Pride Fish project has goal of upping Japanese consumption of local seafood

A display of "Pride Fish" at the Hotel-Restaurant Show and Foodex Japan in Kansai

As Japan’s average seafood consumption continues to wane, the country is continuing to engage in efforts to increase awareness of local fish.  

The country’s per capita seafood consumption peaked in 2001, and has been steadily declining as younger Japanese people gravitate toward meat and more Western-style cuisine. As a result, younger people are becoming less familiar with local fish options. Compounding the issue, the decline in consumption is resulting in closures local fish shops, which used to be a hub of information about seasonality and cooking methods  of local fish.

A 2011 consumer survey on fish consumption in Japan revealed many people wanted to eat more seafood for health reasons, but found meat dishes to be more delicious. Japan’s Fishery Agency has tied the downturn in fish consumption to a lack of knowledge about preparing seasonal fish dishes, as consumer data shows people still appear willing to eat seafood fish out-of-home, when prepared by a professional in a commercial kitchen.

In response, Japan's Fisheries Agency has certified easy-to-cook processed fish products as "Fast Fish" since 2012. At the same time, the agency has created the "Pride Fish Project" as a sister project to Fast Fish to  showcase local species that take more effort.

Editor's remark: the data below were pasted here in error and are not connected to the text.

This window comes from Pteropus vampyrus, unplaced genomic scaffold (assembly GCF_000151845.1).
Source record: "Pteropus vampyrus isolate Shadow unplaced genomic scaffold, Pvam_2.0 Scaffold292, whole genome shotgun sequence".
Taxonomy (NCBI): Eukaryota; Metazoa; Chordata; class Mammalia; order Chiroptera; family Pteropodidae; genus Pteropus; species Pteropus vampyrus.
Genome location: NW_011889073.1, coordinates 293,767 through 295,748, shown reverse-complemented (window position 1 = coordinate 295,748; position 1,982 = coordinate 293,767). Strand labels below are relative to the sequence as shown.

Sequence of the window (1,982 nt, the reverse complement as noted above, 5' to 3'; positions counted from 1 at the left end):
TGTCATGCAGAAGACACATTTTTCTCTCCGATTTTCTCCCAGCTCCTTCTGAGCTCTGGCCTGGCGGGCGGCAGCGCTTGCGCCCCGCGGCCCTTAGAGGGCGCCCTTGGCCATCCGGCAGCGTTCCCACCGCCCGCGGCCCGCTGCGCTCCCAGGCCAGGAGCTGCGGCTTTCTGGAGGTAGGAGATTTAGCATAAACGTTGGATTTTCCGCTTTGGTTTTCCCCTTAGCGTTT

Through the program, each prefectural Japan Fisheries Cooperative group annually will featured fish, shellfish, and seaweed species for spring, summer, autumn, and winter over the next three years. This list is designed to become a resource for those who want to eat local fish and to tout the species as a local specialty for tourism purposes.

To be eligible for the program, no specific amount of landings or sales value is required, so local fish and farmed fish that have not yet received national attention are eligible. 

At the 14th annual Hotel-Restaurant Show and Foodex Japan trade show in Kansai, Japan, which took place 27 to 29 July, Takao Sawada of the Osaka Prefecture Federation of Fisheries Cooperatives was displaying baby sardines (shirasu), sand eel boiled in soy sauce (for spring), and octopus (for summer) labeled as Pride Fish.

“Local octopus gets a premium in the market over octopus imported from Mauritania,” Sawada said. “But the catches vary strongly from year to year, and this year the catch is low.”

The cooperative was also promoting other products, such as fresh wakame seaweed that were not labeled as Pride Fish. Sawada said there is not yet a strong difference in demand for Pride Fish and other products.

“The labeling had a stronger effect when the program was first started, but now it has a small effect,” he said.

Osaka Prefecture’s other featured Pride Fish for each season are salt-water eels in spring; Sardines and  sea bass in summer; Spanish mackerel, gazami crab, and horse mackerel in autumn; and red tongue sole, black sea bream, and red sea bream in winter.  

Photo by Chris Loew/SeafoodSource


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